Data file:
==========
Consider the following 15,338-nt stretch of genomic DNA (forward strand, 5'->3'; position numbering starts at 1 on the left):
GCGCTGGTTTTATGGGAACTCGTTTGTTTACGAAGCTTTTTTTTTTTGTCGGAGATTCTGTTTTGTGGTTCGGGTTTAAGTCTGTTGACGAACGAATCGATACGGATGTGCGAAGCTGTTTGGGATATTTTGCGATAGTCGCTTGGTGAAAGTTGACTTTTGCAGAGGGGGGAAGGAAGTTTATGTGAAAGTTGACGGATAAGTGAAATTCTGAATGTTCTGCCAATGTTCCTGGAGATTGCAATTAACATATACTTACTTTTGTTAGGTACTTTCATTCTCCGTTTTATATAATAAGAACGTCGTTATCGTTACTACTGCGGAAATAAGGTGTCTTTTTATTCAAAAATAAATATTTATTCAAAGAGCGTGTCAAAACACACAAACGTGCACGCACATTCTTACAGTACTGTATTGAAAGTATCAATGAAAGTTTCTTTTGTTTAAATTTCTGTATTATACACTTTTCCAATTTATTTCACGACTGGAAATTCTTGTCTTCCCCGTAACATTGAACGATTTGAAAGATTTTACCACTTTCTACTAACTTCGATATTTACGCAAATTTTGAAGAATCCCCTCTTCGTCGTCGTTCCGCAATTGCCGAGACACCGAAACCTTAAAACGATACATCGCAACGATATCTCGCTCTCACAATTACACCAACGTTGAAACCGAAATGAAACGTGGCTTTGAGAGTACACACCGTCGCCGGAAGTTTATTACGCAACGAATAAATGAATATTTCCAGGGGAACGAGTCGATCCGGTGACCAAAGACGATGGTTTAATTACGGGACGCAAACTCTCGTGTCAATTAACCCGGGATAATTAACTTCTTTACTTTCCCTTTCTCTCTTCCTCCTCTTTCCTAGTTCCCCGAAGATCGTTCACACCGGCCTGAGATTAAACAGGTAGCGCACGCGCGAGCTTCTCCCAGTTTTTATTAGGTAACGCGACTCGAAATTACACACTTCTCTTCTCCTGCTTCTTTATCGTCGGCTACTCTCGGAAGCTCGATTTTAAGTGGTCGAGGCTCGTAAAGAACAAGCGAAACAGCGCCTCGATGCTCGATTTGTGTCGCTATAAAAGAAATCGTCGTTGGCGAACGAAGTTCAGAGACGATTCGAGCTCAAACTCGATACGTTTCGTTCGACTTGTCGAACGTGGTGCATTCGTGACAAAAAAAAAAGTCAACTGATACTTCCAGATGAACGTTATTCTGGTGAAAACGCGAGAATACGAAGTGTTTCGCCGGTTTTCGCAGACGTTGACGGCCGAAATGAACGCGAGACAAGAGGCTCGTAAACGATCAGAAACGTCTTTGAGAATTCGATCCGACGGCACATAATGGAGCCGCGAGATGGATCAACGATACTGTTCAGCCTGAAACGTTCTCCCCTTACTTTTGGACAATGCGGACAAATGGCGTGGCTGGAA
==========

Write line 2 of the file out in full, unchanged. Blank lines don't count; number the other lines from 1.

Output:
GCGCTGGTTTTATGGGAACTCGTTTGTTTACGAAGCTTTTTTTTTTTGTCGGAGATTCTGTTTTGTGGTTCGGGTTTAAGTCTGTTGACGAACGAATCGATACGGATGTGCGAAGCTGTTTGGGATATTTTGCGATAGTCGCTTGGTGAAAGTTGACTTTTGCAGAGGGGGGAAGGAAGTTTATGTGAAAGTTGACGGATAAGTGAAATTCTGAATGTTCTGCCAATGTTCCTGGAGATTGCAATTAACATATACTTACTTTTGTTAGGTACTTTCATTCTCCGTTTTATATAATAAGAACGTCGTTATCGTTACTACTGCGGAAATAAGGTGTCTTTTTATTCAAAAATAAATATTTATTCAAAGAGCGTGTCAAAACACACAAACGTGCACGCACATTCTTACAGTACTGTATTGAAAGTATCAATGAAAGTTTCTTTTGTTTAAATTTCTGTATTATACACTTTTCCAATTTATTTCACGACTGGAAATTCTTGTCTTCCCCGTAACATTGAACGATTTGAAAGATTTTACCACTTTCTACTAACTTCGATATTTACGCAAATTTTGAAGAATCCCCTCTTCGTCGTCGTTCCGCAATTGCCGAGACACCGAAACCTTAAAACGATACATCGCAACGATATCTCGCTCTCACAATTACACCAACGTTGAAACCGAAATGAAACGTGGCTTTGAGAGTACACACCGTCGCCGGAAGTTTATTACGCAACGAATAAATGAATATTTCCAGGGGAACGAGTCGATCCGGTGACCAAAGACGATGGTTTAATTACGGGACGCAAACTCTCGTGTCAATTAACCCGGGATAATTAACTTCTTTACTTTCCCTTTCTCTCTTCCTCCTCTTTCCTAGTTCCCCGAAGATCGTTCACACCGGCCTGAGATTAAACAGGTAGCGCACGCGCGAGCTTCTCCCAGTTTTTATTAGGTAACGCGACTCGAAATTACACACTTCTCTTCTCCTGCTTCTTTATCGTCGGCTACTCTCGGAAGCTCGATTTTAAGTGGTCGAGGCTCGTAAAGAACAAGCGAAACAGCGCCTCGATGCTCGATTTGTGTCGCTATAAAAGAAATCGTCGTTGGCGAACGAAGTTCAGAGACGATTCGAGCTCAAACTCGATACGTTTCGTTCGACTTGTCGAACGTGGTGCATTCGTGACAAAAAAAAAAGTCAACTGATACTTCCAGATGAACGTTATTCTGGTGAAAACGCGAGAATACGAAGTGTTTCGCCGGTTTTCGCAGACGTTGACGGCCGAAATGAACGCGAGACAAGAGGCTCGTAAACGATCAGAAACGTCTTTGAGAATTCGATCCGACGGCACATAATGGAGCCGCGAGATGGATCAACGATACTGTTCAGCCTGAAACGTTCTCCCCTTACTTTTGGACAATGCGGACAAATGGCGTGGCTGGAA